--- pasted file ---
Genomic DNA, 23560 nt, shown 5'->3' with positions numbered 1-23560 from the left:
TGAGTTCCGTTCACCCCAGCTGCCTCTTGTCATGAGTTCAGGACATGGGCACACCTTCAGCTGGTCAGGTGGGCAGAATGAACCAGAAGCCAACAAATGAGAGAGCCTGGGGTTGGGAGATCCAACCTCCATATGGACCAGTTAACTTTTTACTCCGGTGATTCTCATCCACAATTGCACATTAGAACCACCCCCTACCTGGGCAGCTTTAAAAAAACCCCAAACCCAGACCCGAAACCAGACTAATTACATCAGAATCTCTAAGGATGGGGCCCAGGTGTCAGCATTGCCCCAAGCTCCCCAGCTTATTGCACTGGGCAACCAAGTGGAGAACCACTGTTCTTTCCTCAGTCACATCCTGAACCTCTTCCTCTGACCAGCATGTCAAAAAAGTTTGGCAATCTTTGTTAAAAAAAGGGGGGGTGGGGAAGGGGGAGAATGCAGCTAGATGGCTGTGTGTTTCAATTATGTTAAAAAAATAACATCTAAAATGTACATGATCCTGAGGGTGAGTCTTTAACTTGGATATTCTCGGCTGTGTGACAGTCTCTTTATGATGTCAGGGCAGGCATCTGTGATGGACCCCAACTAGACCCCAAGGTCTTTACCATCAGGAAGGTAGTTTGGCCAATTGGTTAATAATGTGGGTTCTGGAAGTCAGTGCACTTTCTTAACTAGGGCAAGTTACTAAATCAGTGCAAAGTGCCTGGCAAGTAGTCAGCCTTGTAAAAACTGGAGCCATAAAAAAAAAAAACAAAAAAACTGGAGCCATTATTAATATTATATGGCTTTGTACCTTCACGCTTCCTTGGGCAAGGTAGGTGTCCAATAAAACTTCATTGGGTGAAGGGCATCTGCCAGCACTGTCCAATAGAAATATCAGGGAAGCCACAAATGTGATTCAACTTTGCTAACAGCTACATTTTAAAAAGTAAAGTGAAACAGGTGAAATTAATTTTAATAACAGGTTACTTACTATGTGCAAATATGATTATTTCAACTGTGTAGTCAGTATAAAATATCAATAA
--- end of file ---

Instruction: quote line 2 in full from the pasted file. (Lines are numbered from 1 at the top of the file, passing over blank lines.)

TGAGTTCCGTTCACCCCAGCTGCCTCTTGTCATGAGTTCAGGACATGGGCACACCTTCAGCTGGTCAGGTGGGCAGAATGAACCAGAAGCCAACAAATGAGAGAGCCTGGGGTTGGGAGATCCAACCTCCATATGGACCAGTTAACTTTTTACTCCGGTGATTCTCATCCACAATTGCACATTAGAACCACCCCCTACCTGGGCAGCTTTAAAAAAACCCCAAACCCAGACCCGAAACCAGACTAATTACATCAGAATCTCTAAGGATGGGGCCCAGGTGTCAGCATTGCCCCAAGCTCCCCAGCTTATTGCACTGGGCAACCAAGTGGAGAACCACTGTTCTTTCCTCAGTCACATCCTGAACCTCTTCCTCTGACCAGCATGTCAAAAAAGTTTGGCAATCTTTGTTAAAAAAAGGGGGGGTGGGGAAGGGGGAGAATGCAGCTAGATGGCTGTGTGTTTCAATTATGTTAAAAAAATAACATCTAAAATGTACATGATCCTGAGGGTGAGTCTTTAACTTGGATATTCTCGGCTGTGTGACAGTCTCTTTATGATGTCAGGGCAGGCATCTGTGATGGACCCCAACTAGACCCCAAGGTCTTTACCATCAGGAAGGTAGTTTGGCCAATTGGTTAATAATGTGGGTTCTGGAAGTCAGTGCACTTTCTTAACTAGGGCAAGTTACTAAATCAGTGCAAAGTGCCTGGCAAGTAGTCAGCCTTGTAAAAACTGGAGCCATAAAAAAAAAAAACAAAAAAACTGGAGCCATTATTAATATTATATGGCTTTGTACCTTCACGCTTCCTTGGGCAAGGTAGGTGTCCAATAAAACTTCATTGGGTGAAGGGCATCTGCCAGCACTGTCCAATAGAAATATCAGGGAAGCCACAAATGTGATTCAACTTTGCTAACAGCTACATTTTAAAAAGTAAAGTGAAACAGGTGAAATTAATTTTAATAACAGGTTACTTACTATGTGCAAATATGATTATTTCAACTGTGTAGTCAGTATAAAATATCAATAA